I run, despite my aching legs telling me not to do so. My lungs burn, but I ignore my body’s pleas. After what seems like an eternity, I leave the safety of the streetlamps and venture into the woods, my torch like a beacon.
The tall, thin trunks of the pines loom in front of me, and I feel shivers up my spine. I’ve watched far too many horror movies to know where this is headed. But I carry on, because I can just feel Pemma’s in here, somewhere. I hear swooping above me, which I hope is owls, and the crunch of fallen pine needles underfoot. In the daytime, this forest is beautifully picturesque- at night, it’s threatening and overwhelming.
I almost jump out of my skin when I see a rabbit leap in front of me, its eyes shining in the torchlight. I slightly avert it from the creature to avoid blinding it, aiming the light at the floor just to the side of it, where I see footprints. They look relatively fresh, because the needles are still heavily compressed, but my heart skips a beat when I see a second set of footprints next to them- animal ones.
I run frantically, following the footprints in front of me- the trees approach me at unnerving speeds, and it takes most of my energy to dodge them. I don’t stop running until I come across another beam of light- belonging to the search party. Everyone but Darcy…
“Glenn,” they greet me, as Joel speaks out, “We found Pemma, in a bad way. She was curled up against a tree on the far edge of the woods by the river. She looked a total wreck. You must’ve done a real number on her, because she wouldn’t stop shaking and would only talk to Darcy. She wouldn’t stop apologising, too. Anyway, Darce took her to the hospital to check her over because we thought she had hypothermia or something, and her arm was bleeding.”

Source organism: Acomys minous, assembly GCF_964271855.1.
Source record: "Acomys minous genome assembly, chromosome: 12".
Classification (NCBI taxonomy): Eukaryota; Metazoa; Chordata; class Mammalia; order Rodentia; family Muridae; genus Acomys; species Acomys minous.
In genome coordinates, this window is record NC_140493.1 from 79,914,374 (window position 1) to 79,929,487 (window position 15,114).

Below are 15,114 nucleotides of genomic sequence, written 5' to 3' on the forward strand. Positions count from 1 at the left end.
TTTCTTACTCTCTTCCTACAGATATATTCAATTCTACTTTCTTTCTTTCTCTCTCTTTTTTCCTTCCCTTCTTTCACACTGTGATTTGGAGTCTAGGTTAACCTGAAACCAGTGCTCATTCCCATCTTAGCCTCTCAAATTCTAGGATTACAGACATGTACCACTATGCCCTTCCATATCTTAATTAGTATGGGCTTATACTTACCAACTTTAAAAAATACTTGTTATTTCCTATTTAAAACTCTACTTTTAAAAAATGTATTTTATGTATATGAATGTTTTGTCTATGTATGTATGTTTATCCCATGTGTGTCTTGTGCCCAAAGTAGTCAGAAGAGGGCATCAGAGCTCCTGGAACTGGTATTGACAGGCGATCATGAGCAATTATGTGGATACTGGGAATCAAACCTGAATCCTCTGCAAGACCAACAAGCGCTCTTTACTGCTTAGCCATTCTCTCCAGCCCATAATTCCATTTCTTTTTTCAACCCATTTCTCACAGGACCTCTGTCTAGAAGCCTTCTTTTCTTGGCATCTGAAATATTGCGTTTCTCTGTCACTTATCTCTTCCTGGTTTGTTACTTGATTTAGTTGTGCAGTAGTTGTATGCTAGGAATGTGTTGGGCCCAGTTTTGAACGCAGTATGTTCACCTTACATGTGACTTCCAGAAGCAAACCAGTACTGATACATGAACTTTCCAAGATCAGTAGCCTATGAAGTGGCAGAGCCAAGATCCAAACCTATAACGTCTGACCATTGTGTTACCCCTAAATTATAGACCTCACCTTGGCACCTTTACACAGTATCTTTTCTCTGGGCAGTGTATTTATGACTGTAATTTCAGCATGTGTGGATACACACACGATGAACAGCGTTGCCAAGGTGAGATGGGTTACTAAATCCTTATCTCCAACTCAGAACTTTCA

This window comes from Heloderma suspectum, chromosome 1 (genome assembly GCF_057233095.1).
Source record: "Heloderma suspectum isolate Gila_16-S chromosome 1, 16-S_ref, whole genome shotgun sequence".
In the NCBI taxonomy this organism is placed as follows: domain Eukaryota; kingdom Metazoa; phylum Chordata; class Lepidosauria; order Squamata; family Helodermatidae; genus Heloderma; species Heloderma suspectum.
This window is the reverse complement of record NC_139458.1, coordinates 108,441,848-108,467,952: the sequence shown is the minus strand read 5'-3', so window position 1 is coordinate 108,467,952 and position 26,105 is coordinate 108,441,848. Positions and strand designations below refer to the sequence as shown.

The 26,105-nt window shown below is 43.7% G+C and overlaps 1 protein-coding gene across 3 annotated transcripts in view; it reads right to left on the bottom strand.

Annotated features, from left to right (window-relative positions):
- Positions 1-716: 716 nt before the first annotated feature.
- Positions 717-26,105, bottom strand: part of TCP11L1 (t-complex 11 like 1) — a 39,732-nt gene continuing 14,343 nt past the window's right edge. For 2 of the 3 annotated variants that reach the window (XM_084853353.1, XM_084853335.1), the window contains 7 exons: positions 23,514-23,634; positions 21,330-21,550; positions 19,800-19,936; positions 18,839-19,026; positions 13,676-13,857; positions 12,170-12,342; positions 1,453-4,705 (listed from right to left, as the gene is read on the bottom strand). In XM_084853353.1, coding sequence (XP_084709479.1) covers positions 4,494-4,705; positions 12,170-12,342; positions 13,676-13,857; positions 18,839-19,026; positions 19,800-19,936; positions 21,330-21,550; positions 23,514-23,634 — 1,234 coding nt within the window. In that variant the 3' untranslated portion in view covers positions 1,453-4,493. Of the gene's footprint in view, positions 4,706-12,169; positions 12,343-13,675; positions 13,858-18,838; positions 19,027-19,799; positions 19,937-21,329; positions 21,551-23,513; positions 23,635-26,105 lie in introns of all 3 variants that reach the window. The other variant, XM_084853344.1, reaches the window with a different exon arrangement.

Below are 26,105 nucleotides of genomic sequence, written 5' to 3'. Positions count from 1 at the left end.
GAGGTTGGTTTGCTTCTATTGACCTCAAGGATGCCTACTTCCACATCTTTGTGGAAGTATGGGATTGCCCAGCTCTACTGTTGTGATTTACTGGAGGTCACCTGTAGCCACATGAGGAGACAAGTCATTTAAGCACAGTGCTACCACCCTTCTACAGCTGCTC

“What happened to her arm?”
“We don’t know, like I said, she wouldn’t talk to anyone but Darcy. You guys should come back to mine, and we’ll call Darce to see what’s happening.”
A wave of horror hits me, as I realise that this is all my fault. Everything she’s done, it’s been because of the things I said. I never asked her about her feelings after the incident, after all.
Joel has a surprisingly big house. He lives with his family, but they’re on holiday while he’s supposed to be ‘studying’. The family are all ginger, all nine of them, hence the huge house. When we all huddle up in Joel’s room, we call Darcy to see what’s going on. It’s on loudspeaker as we ring, and all eyes are on me. Colin looks angry, Eden looks worried, and Joel remains impassive. I never know what that guy’s thinking.
We hear a click as the phone is picked up. “Hey, Joel is that you?” Darcy seems relieved, hopefully Pemma’s okay.
“Hey, its actually the whole group here. How’s Pemma doing?” Joel replies, cautiously.
Her voice suddenly turns cold. “Glenn needs to go home. I don’t want to talk to him, and nobody else should for that matter.”
A room full of eyes looks at me, and I don’t doubt their loyalty, but when Darcy says something seriously, you’d better obey.
Obviously I take my leave, sort of. I want to know Pemma’s okay, so I close Joel’s door behind me and hover outside, my ear to the door. I’ve technically left, so what’s the harm?
I hear muffled voices on the other side. “…She’s okay. It’s mild hypothermia, but it can be cured easily, and she’s getting her arm stitched up as we speak.